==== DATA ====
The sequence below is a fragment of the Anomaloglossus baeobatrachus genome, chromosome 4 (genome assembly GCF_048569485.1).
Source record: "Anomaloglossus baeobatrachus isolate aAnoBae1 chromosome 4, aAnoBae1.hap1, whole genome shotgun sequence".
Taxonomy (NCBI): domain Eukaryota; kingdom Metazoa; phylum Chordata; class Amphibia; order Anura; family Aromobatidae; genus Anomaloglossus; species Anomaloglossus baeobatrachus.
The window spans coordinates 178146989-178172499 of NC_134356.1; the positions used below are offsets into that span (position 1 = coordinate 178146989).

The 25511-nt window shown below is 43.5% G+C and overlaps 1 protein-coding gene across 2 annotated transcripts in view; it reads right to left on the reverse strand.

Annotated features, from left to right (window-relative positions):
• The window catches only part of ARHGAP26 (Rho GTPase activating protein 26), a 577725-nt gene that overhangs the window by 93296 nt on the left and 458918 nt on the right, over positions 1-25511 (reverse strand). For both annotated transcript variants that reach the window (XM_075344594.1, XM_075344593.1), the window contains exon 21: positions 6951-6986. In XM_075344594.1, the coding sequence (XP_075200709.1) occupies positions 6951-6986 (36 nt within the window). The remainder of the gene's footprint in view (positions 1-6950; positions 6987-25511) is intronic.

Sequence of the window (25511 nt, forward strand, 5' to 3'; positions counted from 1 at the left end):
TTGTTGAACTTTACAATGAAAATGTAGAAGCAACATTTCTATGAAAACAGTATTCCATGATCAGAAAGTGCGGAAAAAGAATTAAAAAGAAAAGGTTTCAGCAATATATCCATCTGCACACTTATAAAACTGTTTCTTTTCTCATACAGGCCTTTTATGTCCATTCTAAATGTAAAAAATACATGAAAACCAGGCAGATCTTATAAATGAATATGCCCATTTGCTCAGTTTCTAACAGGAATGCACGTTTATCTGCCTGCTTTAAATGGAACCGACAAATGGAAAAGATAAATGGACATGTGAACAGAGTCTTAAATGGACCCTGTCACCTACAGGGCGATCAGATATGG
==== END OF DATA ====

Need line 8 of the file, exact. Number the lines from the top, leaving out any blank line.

Sequence of the window (25511 nt, forward strand, 5' to 3'; positions counted from 1 at the left end):